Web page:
Astronauts Levitate Molten Orb Of Metal In Space

A ball of fire in the sky may answer a very terrestrial mystery

Behold the fiery sphere of pain in the heavens! No, not the sun, this one is much, much closer to Earth, and much stranger still. Aboard the International Space Station, scientists have an electromagnetic levitator that lets them suspend a sphere of liquid metal in place. Why? To observe how it cools when it’s free of a container or constraints like the strong gravity on Earth.

It also means that, in space, the scientists might be able to unlock ancient steelmaking techniques that have eluded humans since antiquity. One of these, Damascus steel, has intrigued Popular Science readers since at least the 1930s, through the 1990s, and well into this century. If molten metal in space can replicate ancient Damascus blades, it may give humans insight into rediscovering how to do it again on Earth.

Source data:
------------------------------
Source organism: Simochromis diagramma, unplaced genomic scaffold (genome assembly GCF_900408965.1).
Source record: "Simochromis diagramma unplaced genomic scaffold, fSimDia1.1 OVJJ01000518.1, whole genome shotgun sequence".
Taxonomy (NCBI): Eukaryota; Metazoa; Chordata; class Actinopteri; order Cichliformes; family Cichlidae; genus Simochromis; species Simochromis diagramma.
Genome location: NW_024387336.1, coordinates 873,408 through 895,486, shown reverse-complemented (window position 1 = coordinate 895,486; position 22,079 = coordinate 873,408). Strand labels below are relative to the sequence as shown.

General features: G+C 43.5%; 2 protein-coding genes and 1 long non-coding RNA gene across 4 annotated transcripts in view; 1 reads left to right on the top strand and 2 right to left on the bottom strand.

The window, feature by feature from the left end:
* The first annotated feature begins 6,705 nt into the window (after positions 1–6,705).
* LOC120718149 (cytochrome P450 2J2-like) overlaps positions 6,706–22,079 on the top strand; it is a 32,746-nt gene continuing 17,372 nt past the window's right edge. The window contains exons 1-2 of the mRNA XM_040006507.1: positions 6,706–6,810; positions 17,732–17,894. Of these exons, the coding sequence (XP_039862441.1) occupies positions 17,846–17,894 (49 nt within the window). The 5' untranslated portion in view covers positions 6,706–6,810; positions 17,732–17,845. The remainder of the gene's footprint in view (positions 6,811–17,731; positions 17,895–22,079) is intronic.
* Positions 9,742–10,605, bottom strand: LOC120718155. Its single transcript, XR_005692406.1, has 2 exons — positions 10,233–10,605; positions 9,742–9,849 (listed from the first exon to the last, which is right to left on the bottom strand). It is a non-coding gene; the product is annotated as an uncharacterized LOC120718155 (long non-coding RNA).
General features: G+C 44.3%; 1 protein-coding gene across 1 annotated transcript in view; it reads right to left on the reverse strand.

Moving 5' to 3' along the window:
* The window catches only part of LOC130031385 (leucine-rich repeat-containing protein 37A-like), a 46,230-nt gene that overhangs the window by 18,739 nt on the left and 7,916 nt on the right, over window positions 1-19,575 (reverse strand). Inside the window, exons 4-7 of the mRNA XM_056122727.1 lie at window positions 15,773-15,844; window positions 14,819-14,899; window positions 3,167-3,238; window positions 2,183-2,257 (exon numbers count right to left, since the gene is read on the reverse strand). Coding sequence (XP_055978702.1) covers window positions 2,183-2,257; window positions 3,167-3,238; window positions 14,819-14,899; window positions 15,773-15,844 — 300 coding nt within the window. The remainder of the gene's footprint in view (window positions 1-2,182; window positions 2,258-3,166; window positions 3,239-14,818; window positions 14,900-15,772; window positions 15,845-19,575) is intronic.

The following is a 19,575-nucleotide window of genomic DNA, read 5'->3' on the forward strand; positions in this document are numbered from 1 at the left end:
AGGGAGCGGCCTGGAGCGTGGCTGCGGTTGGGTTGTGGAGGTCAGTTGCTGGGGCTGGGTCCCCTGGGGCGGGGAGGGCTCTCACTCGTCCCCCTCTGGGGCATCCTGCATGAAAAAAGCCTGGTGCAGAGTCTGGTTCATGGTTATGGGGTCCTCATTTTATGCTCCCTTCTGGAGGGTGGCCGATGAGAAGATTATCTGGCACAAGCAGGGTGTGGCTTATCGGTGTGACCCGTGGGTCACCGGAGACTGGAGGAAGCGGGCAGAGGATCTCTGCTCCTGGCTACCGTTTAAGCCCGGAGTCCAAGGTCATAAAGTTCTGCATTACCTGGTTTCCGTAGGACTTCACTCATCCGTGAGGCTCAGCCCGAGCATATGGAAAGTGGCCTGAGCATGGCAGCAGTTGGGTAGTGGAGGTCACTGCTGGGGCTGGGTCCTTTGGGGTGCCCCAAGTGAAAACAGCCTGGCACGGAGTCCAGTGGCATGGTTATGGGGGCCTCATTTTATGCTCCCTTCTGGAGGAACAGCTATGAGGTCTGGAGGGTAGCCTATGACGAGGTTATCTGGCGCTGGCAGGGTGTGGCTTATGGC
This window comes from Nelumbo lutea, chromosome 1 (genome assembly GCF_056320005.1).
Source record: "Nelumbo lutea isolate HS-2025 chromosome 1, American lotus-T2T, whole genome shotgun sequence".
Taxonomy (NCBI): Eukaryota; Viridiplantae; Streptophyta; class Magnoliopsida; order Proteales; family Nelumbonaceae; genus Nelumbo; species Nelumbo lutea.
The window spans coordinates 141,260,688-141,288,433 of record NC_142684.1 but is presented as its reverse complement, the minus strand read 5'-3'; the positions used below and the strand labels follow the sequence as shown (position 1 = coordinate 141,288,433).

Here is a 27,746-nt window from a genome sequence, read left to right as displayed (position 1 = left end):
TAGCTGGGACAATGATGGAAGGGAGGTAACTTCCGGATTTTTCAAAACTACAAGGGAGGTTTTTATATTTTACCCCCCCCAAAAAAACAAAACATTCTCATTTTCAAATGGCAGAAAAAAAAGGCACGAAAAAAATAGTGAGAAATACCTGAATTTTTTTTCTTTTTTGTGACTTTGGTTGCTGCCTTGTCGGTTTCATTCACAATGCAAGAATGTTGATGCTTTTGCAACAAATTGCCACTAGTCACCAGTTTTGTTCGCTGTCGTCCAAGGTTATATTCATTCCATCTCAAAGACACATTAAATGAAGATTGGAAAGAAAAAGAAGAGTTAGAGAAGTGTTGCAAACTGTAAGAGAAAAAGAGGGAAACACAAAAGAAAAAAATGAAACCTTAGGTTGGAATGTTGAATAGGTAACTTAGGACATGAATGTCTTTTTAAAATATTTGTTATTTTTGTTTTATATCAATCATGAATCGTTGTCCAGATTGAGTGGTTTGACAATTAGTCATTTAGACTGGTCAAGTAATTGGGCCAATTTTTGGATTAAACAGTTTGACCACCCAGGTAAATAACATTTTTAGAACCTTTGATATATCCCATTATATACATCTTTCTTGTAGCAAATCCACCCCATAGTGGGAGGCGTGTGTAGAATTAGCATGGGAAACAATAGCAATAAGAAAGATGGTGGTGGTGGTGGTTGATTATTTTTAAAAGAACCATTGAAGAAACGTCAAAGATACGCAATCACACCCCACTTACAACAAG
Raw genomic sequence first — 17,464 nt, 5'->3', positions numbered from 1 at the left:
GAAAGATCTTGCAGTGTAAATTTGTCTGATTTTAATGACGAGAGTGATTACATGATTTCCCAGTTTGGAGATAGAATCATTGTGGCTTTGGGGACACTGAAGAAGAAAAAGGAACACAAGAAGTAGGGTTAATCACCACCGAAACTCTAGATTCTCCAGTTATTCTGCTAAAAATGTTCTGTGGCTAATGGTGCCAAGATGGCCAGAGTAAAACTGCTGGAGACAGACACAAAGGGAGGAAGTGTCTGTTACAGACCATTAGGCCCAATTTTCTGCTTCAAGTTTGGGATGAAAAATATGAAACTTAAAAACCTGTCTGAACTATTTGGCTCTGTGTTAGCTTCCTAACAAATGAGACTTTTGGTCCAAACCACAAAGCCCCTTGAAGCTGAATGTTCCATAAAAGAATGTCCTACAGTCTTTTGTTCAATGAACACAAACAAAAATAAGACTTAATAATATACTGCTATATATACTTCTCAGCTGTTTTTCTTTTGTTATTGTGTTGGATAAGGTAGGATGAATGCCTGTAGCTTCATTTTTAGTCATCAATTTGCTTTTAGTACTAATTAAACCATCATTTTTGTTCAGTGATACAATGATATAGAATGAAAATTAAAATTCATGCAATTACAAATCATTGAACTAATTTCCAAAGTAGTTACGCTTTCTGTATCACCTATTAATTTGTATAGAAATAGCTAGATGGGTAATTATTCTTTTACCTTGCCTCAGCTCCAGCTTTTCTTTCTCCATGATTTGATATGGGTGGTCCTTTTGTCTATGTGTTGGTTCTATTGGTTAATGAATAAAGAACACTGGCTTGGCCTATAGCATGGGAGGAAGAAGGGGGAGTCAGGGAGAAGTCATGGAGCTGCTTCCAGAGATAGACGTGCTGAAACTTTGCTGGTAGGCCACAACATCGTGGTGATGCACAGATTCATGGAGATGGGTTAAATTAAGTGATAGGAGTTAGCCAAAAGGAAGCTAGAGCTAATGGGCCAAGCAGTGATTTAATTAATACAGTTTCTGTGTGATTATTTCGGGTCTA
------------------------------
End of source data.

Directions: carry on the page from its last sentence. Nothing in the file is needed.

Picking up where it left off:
New Scientist

Kelsey D. Atherton

Kelsey D. Athertonis a defense technology journalist based in Albuquerque, New Mexico. His work on drones, lethal AI, and nuclear weapons has appeared in Slate, The New York Times, Foreign Policy, and elsewhere.